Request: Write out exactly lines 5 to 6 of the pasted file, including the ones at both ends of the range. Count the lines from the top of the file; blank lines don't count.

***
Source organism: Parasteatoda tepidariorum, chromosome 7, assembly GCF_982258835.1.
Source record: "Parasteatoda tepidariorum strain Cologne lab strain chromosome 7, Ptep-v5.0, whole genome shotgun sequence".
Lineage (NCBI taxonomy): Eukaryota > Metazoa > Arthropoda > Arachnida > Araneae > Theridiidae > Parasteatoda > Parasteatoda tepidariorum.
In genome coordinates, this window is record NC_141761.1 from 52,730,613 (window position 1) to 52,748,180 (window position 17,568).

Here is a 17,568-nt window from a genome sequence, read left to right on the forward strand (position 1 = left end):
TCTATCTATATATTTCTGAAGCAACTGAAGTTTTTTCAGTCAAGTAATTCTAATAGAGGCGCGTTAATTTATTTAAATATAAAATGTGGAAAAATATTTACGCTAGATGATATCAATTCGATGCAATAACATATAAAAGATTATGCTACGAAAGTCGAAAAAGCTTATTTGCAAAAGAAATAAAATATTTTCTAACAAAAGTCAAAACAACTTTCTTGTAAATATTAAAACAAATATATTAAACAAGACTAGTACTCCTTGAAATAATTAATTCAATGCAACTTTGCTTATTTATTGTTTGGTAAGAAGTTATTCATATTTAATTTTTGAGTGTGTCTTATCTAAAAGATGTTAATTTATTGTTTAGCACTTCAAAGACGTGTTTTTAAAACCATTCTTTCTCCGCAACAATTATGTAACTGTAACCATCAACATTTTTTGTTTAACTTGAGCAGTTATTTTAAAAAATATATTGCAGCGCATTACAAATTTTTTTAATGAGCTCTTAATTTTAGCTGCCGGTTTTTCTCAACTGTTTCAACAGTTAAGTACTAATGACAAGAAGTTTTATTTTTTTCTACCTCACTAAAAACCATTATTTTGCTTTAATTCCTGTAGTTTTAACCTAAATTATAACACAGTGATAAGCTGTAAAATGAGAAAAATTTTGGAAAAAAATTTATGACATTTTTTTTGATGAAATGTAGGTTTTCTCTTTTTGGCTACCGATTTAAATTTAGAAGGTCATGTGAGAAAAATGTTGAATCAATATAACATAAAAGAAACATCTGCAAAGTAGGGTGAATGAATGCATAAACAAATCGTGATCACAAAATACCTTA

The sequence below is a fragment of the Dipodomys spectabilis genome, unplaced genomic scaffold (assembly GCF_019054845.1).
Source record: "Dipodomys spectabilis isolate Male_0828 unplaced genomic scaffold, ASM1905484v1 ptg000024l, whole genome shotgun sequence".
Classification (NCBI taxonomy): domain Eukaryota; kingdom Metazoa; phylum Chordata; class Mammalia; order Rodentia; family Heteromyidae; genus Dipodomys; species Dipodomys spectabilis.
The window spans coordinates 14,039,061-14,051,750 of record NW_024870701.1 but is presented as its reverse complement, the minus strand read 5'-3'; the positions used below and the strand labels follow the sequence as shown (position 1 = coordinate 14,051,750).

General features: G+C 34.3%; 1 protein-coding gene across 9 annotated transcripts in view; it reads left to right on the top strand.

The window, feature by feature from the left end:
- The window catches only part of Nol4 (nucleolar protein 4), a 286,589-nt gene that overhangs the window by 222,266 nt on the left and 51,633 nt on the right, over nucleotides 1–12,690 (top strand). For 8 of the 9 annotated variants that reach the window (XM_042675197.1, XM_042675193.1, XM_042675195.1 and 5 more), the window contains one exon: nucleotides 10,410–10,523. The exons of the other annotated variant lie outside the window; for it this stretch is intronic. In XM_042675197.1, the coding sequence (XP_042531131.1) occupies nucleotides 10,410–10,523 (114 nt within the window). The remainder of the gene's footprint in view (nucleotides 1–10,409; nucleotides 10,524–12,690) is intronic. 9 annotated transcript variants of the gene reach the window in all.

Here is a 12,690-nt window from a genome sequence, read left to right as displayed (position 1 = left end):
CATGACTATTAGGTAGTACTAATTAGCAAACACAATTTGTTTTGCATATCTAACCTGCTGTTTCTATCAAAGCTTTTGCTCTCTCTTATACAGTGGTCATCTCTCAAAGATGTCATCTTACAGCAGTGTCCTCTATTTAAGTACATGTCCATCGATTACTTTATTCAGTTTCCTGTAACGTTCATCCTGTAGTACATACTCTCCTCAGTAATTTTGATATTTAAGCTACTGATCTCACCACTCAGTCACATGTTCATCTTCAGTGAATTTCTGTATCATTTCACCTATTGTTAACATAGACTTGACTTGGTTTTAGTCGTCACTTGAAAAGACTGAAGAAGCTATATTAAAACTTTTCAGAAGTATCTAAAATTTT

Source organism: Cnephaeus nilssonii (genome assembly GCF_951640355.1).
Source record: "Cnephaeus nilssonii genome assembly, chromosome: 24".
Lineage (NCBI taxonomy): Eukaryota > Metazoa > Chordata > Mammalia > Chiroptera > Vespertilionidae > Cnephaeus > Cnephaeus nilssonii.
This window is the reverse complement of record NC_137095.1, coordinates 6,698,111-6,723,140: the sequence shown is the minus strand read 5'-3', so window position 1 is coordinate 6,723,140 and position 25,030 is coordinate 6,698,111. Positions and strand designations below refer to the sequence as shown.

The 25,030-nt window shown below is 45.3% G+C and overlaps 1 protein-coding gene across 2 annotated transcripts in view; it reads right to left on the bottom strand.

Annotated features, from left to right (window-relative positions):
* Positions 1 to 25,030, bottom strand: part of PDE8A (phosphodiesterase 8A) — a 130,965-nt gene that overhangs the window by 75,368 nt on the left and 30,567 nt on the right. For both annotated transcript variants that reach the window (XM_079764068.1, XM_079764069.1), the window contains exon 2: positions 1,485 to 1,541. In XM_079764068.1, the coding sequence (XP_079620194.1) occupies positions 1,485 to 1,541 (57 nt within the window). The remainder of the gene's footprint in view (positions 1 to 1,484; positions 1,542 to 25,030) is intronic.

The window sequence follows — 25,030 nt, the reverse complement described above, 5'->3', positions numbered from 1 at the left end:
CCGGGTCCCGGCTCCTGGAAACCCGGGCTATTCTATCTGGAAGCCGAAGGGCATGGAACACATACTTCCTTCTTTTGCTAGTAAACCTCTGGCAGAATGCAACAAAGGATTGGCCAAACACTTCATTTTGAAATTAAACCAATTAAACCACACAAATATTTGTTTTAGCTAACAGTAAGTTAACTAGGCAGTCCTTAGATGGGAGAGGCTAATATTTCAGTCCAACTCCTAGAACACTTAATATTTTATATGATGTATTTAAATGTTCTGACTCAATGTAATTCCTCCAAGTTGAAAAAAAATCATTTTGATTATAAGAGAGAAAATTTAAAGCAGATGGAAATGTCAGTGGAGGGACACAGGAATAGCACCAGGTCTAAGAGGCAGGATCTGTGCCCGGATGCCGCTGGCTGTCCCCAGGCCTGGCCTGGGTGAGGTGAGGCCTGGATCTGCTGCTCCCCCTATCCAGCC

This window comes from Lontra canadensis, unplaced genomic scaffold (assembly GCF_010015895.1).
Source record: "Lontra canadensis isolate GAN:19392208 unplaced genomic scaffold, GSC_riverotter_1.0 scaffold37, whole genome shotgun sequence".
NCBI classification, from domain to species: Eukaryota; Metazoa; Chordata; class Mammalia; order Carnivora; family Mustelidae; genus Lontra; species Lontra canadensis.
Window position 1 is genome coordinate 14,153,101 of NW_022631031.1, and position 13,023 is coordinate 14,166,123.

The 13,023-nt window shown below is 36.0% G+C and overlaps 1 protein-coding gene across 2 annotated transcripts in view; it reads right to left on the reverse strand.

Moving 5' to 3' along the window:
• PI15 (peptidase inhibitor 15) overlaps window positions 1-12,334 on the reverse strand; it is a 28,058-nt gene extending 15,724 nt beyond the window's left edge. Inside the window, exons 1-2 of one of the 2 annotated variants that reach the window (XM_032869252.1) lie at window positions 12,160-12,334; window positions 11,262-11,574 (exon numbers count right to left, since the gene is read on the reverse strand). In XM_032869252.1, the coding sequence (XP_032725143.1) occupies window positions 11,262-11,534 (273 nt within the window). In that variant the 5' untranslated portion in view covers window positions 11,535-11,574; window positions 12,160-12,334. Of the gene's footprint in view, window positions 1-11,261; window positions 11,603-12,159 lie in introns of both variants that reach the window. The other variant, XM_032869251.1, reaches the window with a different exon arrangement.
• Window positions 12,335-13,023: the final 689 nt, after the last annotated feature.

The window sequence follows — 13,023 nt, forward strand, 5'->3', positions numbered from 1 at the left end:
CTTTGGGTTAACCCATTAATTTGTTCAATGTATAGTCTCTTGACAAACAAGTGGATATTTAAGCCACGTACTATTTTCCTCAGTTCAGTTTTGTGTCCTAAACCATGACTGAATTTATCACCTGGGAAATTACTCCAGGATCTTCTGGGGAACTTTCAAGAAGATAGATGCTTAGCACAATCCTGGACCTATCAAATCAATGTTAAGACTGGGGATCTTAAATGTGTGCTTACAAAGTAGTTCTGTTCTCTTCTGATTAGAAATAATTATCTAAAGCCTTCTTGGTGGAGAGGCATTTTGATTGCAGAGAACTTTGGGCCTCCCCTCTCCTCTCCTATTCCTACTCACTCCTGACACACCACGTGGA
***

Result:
Here is a 17,568-nt window from a genome sequence, read left to right on the forward strand (position 1 = left end):
TCTATCTATATATTTCTGAAGCAACTGAAGTTTTTTCAGTCAAGTAATTCTAATAGAGGCGCGTTAATTTATTTAAATATAAAATGTGGAAAAATATTTACGCTAGATGATATCAATTCGATGCAATAACATATAAAAGATTATGCTACGAAAGTCGAAAAAGCTTATTTGCAAAAGAAATAAAATATTTTCTAACAAAAGTCAAAACAACTTTCTTGTAAATATTAAAACAAATATATTAAACAAGACTAGTACTCCTTGAAATAATTAATTCAATGCAACTTTGCTTATTTATTGTTTGGTAAGAAGTTATTCATATTTAATTTTTGAGTGTGTCTTATCTAAAAGATGTTAATTTATTGTTTAGCACTTCAAAGACGTGTTTTTAAAACCATTCTTTCTCCGCAACAATTATGTAACTGTAACCATCAACATTTTTTGTTTAACTTGAGCAGTTATTTTAAAAAATATATTGCAGCGCATTACAAATTTTTTTAATGAGCTCTTAATTTTAGCTGCCGGTTTTTCTCAACTGTTTCAACAGTTAAGTACTAATGACAAGAAGTTTTATTTTTTTCTACCTCACTAAAAACCATTATTTTGCTTTAATTCCTGTAGTTTTAACCTAAATTATAACACAGTGATAAGCTGTAAAATGAGAAAAATTTTGGAAAAAAATTTATGACATTTTTTTTGATGAAATGTAGGTTTTCTCTTTTTGGCTACCGATTTAAATTTAGAAGGTCATGTGAGAAAAATGTTGAATCAATATAACATAAAAGAAACATCTGCAAAGTAGGGTGAATGAATGCATAAACAAATCGTGATCACAAAATACCTTA